By Samir Bennis*
By Samir Bennis*
Morocco World News
New York, August 23, 2011
Moroccans continue to be the largest community of non-EU foreigners (coming from outside the European Union) legally established in Spain with 791,118 people as of the end of June, according to figures released Monday by the Spanish Secretariat of State for Immigration.
As of the second quarter of 2011, the number of non-EU foreigners legally residing in Spain totaled 2,667,935 people or 51.86% of all foreigners living in the country, said the Secretary of State in a report carried by the Maghreb Press news agency entitled “Foreign resident in Spain: the main results”.
The Moroccans topped the list with 791,118 people, followed by Ecuadorians (378,762 and Colombians (228,655). The three communities represent 52% of all foreigners legally established in Spain, the source said.
Non-EU foreign communities legally established in Spain and whose numbers had increased by the end of June are those from Paraguay, Pakistan and Bolivia, while the number of Ecuadoreans dropped, said the Secretary of State who provided no details on figures for these communities.
By continent, immigrants from Central and South America make up the largest number with 44.3% of all non-EU foreigners, followed by those from Africa (38.4%) and Asia (12.1%).
Regarding their distribution in the Spanish territory, the report states that Catalonia is the autonomous region that concentrates the largest number of non-EU residents with 760,808 people, followed by the Community of Madrid with 494,601people. These two areas account for 47% of the whole group.
As for the foreign population originating from EU countries and based in Spain, the number until the end of June this year has reached some 2,476,344 people or 48.1% of all foreigners residing in this country.
Foreigners from Romania, the United Kingdom and Italy topped the group.
Unprecedented increase of Moroccans between 1990 and 2011
After the establishment of democracy in Spain and the ensuing economic development, the latter remained a country of transit for Moroccans seeking a better life. For four decades after the independence of Morocco in 1956, most Moroccan immigrants settled primarily in France and to a lesser extent in Belgium, Holland, Germany and Italy. In 1986, there were as little as 6,000 North Africans in Spain of whom 92% were Moroccans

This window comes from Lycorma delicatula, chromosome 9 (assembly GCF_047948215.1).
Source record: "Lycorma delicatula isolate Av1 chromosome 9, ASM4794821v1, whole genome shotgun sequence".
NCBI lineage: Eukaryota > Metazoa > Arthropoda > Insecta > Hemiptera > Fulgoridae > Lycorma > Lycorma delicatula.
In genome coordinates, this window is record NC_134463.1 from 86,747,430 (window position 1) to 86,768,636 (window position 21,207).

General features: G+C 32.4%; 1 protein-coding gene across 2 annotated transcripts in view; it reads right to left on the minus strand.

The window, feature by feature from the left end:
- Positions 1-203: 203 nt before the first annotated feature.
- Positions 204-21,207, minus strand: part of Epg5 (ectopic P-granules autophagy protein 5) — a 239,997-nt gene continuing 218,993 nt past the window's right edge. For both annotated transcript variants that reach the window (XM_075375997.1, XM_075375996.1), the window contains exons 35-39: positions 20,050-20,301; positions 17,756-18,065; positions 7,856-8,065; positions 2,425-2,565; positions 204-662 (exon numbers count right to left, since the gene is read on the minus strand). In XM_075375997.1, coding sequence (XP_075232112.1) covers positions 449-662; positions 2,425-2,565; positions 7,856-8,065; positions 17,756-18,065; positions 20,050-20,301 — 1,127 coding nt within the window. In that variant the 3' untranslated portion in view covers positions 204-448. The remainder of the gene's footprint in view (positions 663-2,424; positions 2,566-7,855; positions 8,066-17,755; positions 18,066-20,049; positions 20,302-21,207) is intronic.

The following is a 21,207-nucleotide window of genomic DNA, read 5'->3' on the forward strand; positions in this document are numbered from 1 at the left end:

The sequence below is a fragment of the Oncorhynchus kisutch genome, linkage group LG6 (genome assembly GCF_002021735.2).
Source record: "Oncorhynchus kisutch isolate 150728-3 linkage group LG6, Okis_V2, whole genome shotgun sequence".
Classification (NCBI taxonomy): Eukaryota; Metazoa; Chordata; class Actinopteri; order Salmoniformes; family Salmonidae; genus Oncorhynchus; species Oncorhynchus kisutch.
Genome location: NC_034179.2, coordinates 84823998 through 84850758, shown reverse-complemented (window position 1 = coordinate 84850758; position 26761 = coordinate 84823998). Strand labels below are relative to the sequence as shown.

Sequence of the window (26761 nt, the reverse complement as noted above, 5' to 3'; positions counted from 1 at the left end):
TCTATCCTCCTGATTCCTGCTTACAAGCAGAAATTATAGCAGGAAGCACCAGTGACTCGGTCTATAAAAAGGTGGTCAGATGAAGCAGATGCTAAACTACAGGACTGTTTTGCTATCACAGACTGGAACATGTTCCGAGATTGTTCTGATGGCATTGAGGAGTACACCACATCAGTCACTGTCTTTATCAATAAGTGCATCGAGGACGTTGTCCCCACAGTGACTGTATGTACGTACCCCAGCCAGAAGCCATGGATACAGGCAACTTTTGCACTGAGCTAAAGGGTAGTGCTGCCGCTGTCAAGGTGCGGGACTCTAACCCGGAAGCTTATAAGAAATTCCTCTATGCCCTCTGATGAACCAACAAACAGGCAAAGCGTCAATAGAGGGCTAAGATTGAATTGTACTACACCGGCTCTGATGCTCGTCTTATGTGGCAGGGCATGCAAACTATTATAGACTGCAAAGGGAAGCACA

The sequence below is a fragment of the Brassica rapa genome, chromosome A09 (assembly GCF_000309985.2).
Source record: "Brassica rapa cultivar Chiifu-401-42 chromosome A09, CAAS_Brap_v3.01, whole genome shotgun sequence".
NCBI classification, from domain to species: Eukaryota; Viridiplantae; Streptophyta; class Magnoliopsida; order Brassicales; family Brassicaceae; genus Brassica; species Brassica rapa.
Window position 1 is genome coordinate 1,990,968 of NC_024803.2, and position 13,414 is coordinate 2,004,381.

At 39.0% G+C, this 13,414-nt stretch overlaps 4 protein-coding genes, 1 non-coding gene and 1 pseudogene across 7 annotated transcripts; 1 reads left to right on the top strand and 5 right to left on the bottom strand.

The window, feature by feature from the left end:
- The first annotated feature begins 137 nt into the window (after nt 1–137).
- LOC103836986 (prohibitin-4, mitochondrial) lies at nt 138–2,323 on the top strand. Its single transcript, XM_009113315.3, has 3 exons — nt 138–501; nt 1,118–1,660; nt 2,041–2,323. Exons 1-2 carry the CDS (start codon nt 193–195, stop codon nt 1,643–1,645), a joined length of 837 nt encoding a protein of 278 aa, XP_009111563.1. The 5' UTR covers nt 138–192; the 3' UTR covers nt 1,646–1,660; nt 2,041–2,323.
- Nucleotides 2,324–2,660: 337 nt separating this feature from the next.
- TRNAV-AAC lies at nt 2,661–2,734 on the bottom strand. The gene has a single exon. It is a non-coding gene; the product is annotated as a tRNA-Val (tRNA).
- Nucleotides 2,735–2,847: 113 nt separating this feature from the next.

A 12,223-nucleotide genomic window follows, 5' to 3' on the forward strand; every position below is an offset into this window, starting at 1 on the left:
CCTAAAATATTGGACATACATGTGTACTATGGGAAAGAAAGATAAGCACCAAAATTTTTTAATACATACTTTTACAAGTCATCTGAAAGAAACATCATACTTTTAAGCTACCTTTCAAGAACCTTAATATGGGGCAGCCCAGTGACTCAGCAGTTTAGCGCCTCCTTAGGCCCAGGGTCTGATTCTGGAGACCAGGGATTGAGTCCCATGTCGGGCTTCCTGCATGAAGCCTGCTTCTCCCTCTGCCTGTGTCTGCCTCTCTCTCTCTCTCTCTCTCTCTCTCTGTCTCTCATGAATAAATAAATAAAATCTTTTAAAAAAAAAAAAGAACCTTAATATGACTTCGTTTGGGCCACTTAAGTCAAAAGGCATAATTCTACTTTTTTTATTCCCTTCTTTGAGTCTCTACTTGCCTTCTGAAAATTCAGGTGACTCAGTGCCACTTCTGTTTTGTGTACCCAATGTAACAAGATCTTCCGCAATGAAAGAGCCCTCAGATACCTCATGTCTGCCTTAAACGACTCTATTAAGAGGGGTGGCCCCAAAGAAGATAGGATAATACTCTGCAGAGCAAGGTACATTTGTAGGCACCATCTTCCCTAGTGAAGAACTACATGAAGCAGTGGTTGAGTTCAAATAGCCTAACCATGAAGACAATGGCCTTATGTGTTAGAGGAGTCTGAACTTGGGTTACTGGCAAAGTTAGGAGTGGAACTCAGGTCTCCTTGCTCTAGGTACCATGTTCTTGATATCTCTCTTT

It was not until the end of the 1980s that Spain started witnessing larger waves of Moroccans settling in the country. The number of Moroccans immigrants has increased 40-fold between 1990 and 2011, jumping from 16,000 to 791,118 people. Over 64,000 have obtained Spanish nationality in recent years. Most of them live in Catalonia, Madrid, Valencia, Murcia and Almeria.
Moroccans in Spanish politics
As Moroccan immigrants were becoming more visible in Spanish society, much debate has been raised over the past decade about their degree of integration into Spanish society and their adhesion to Spanish values. At the turn of this century, mostly after the events of 9/11, many Spanish opinion shapers and talking heads started ringing the alarm bells over the increasing numbers of Moroccans who were arriving to Spain, arguing that their cultural and religious differences made them unfit to assimilate Spanish values.
Others did not hesitate to call upon Spanish officials to stop the inflow of Moroccans and open the door for other immigrants perceived as more amenable to Spanish values and mindset. Most of those fearmongers showed their preference for immigrants from Latin America, basing their argument on the fact that their linguistic and religious similarities make them more likely to be integrated into Spanish society.
Immigration has also, more often than not, been at the center of tension between the Spanish and Moroccan governments, especially during the second term of former Spanish Prime Minister Jose Maria Aznar (1996-2004). The issue has often been used by some politicians, particularly, right-wing parties who resort to this scarecrow tactic, to stoke fear into the electorate and lure it into voting for them.
With the dire economic crisis Spain has been experiencing for the past two years, including Europe’s highest unemployment rate, and as the electoral campaign for the legislative elections of March 2012 starts heating up, it is likely to see the immigration issue back, with a vengeance, on the agenda of Spanish politics.
*Samir Bennis is the co-founder and editor-in-chief of Morocco World News.